Oct 03

For anyone who uses a software lifecycle process like FLiP to make clickable prototypes and hash out web applications with their clients, I ran into an interesting and frustrating problem today that you might be interested in. I have been using FLiP and specifically Adalon to generate a wireframe and ultimately a clickable prototype of a monsterous extranet application I’m building for Arizona Behavioral Health Corporation. FLiP involves more work up front but it’s really paying dividends in terms of helping us to unearth requirements that we missed in the brainstorm and wireframe phases. I made a mock application that consisted of static HTML pages that will look exactly how the screens appear in the app itself, only all the form controls are dummy controls simply linked to other static pages and don’t actually send any dyamic data. I did this by just href’ing the buttons to the target result pages and it worked great in both IE and Firefox when browsing the files on my laptop’s filesystem (not on a webserver), however when I posted the mock to my production server to demo to the client, I failed to retest the prototype in both IE and FF and only checked FF. Since it had already worked in both on my laptop it seemed like a fair assumption that just checking in one was adequate on the webserver. Apparently IIS 6.0 has this great ummmm error checking feature (ahem, annoyance) that disallows sending form data to staic pages and instead throws the following error:

HTTP Error 405 – The HTTP verb used to access this page is not allowed

The confusing thing is that it only throws this error for IE. I would think an error generated on the server-side would display regardless of the browser and I have no idea why Firefox works fine and IE doesn’t. If it were a real live application I would welcome this type of error since obviously it does no good to send form data to a static page. But for the purposes of my prototype this caused major pain today. It would be nice if there were a setting I could choose in IIS to the effect of “thanks for your concern IIS, but really, just serve my pages and don’t tell me how to write them” but alas, IIS insists on enforcing this error checking. I do know that this is the workaround that finally solved the problem: I had to manually go through each page that had a form on it and do two things:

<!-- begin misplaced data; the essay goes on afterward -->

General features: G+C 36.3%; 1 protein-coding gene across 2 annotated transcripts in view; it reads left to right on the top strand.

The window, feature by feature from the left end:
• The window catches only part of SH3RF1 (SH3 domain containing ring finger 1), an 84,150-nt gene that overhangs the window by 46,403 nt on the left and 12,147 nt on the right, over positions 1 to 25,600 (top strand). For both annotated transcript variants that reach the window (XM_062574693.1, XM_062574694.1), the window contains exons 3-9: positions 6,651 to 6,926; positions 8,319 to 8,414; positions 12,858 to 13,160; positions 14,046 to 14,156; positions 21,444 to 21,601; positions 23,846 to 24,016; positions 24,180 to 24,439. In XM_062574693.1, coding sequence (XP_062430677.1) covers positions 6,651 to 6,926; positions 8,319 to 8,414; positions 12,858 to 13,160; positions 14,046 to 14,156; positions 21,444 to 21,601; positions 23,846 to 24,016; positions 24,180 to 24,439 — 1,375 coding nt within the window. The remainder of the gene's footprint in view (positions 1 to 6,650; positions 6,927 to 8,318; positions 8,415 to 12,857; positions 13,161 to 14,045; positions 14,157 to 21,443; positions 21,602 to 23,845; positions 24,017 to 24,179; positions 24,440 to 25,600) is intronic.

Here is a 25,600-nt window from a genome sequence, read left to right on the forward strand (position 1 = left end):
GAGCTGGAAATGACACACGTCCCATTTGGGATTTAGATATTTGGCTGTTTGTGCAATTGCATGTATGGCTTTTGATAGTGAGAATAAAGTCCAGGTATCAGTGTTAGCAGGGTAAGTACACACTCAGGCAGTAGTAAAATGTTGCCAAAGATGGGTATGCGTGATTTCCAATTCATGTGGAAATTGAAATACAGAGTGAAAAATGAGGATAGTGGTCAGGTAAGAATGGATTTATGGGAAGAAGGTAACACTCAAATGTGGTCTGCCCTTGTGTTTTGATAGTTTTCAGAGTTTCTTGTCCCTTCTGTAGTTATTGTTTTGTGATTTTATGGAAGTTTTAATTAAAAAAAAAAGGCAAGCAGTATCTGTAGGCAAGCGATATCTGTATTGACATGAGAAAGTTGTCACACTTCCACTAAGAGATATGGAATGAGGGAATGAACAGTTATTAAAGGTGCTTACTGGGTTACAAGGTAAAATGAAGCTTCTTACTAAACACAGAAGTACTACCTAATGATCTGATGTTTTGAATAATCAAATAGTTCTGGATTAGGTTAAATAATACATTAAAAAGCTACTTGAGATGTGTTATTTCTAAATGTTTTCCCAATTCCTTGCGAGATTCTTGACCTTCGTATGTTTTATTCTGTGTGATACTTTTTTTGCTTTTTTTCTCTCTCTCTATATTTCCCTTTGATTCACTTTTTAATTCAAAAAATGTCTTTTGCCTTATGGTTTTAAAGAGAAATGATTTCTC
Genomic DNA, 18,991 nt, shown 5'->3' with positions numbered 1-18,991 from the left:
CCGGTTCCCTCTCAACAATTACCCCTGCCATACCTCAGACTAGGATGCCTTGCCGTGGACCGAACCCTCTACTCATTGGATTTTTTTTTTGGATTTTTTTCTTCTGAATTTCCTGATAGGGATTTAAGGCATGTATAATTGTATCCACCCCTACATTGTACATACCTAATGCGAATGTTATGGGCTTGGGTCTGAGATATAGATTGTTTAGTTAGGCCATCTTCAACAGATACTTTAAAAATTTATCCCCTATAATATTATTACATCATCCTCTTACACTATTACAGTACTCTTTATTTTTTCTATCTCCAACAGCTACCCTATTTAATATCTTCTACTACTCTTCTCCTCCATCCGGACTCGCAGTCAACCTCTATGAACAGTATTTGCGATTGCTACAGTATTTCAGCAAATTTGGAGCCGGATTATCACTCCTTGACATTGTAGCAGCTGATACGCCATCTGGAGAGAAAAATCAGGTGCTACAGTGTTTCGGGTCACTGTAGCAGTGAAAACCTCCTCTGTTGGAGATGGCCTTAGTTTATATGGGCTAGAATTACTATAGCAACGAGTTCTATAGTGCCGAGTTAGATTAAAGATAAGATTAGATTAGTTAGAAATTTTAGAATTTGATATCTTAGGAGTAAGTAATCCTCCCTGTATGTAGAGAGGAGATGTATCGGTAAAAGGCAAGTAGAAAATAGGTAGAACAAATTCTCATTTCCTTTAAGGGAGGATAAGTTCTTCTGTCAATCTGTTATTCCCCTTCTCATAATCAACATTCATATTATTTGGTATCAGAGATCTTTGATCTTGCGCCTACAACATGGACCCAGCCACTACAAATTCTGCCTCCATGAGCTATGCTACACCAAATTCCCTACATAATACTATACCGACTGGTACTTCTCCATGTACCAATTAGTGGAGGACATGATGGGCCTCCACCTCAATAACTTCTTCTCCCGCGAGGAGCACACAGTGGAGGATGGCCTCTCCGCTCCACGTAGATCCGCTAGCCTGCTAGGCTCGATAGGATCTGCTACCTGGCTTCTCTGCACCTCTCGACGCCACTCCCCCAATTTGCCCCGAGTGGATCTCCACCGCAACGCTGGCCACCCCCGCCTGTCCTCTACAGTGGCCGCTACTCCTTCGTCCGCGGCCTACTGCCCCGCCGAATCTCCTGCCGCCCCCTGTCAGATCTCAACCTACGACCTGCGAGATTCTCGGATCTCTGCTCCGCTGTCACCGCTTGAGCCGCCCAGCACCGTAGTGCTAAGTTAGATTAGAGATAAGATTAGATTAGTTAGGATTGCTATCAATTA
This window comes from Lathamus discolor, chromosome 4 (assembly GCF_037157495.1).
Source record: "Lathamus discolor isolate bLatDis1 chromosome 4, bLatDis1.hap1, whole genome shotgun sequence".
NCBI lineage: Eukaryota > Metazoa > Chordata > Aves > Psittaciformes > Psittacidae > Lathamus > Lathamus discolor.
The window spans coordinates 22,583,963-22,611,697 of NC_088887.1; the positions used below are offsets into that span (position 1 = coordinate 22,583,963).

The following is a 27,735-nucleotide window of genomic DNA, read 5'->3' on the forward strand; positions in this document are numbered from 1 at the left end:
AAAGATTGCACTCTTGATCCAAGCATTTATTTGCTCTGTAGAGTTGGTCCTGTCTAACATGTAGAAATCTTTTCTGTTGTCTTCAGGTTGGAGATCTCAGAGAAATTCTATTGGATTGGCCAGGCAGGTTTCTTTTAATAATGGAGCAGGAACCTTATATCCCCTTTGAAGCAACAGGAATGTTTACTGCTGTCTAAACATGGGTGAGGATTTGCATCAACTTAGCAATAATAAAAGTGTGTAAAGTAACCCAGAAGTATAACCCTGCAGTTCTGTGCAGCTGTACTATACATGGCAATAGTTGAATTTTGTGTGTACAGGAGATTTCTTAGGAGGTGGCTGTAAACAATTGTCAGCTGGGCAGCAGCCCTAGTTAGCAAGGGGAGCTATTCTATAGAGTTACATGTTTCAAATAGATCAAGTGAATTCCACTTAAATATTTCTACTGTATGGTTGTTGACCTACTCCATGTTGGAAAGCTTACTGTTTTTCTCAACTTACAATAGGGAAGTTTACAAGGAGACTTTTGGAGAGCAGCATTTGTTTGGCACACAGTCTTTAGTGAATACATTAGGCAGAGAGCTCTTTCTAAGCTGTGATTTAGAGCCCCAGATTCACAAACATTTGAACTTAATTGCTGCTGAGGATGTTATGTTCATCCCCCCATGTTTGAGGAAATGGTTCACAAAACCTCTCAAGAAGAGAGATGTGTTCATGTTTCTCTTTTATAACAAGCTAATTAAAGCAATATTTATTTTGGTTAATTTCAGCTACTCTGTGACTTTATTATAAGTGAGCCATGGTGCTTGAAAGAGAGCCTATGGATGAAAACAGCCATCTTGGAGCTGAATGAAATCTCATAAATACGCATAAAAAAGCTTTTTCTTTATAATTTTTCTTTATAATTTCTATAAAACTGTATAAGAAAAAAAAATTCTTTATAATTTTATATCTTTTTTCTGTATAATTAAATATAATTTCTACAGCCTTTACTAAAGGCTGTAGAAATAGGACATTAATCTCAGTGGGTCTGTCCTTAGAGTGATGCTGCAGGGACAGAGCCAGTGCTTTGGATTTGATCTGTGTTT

1. Change all method=”post” tags to method=”get”
  2. Specify the desired linked page under the form action tag as action=”blahBlahResults.htm”

Unfortunately I had arrived today at ABC to meet with the entire staff and get feedback on the prototype. After I went through it in FF with the CEO, he sent out a staff email and told everyone to check it out. Of course everyone else was on IE and the phone started ringing off the hook with people who couldn’t get in and it took me an hour battling this issue along with learning how to rollback revisions in the Subversion repository using the “reverse merge” technique. Once I wiped the egg off my face though, we made some great progress today and got a lot of good feedback from the actual people that will be using the app. I definitely see the advantage now of using a software lifecycle process like FLiP to uncover features and usability issues before ever writing a line of application code or modeling a database.

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5 Responses to “Workaround for IIS 405 error when using dummy form controls for a prototype”

  1. Joshue O Connor says:

    Thanks for your info on Dummy logs. I found it useful as I had a similar problem.



  2. Craig M. Rosenblum says:

    Are FLiP and fusebox connected to each other, can i learn one with out the other?

    Just curious..

  3. Sean Tierney says:

    Indeed, they are totally independent of one another. I’m using FLiP now to map out the application for a large extranet project and oddly-enough, we may end up doing .NET on the backend with only pieces in CF. So yes- FLiP is framework-indepenent (as well as language-independent) – it’s more a process for eliciting true business requirements and ensuring that the client gets exactly what he/she wants. Conversely, Fusebox can be programmed without using FLiP.
    Google "flip coldfusion" to learn more- Hal Helms has great material on his site and I believe there’s actually a book out there somewhere.


  4. Ted R says:

    I was having a huge issue with this in IE trying to create a dummy form that really didn’t do anything. Your info has made me a happy man!

  5. Ted R says:

    I was having a huge issue with this in IE trying to create a dummy form that really didn't do anything. Your info has made me a happy man!

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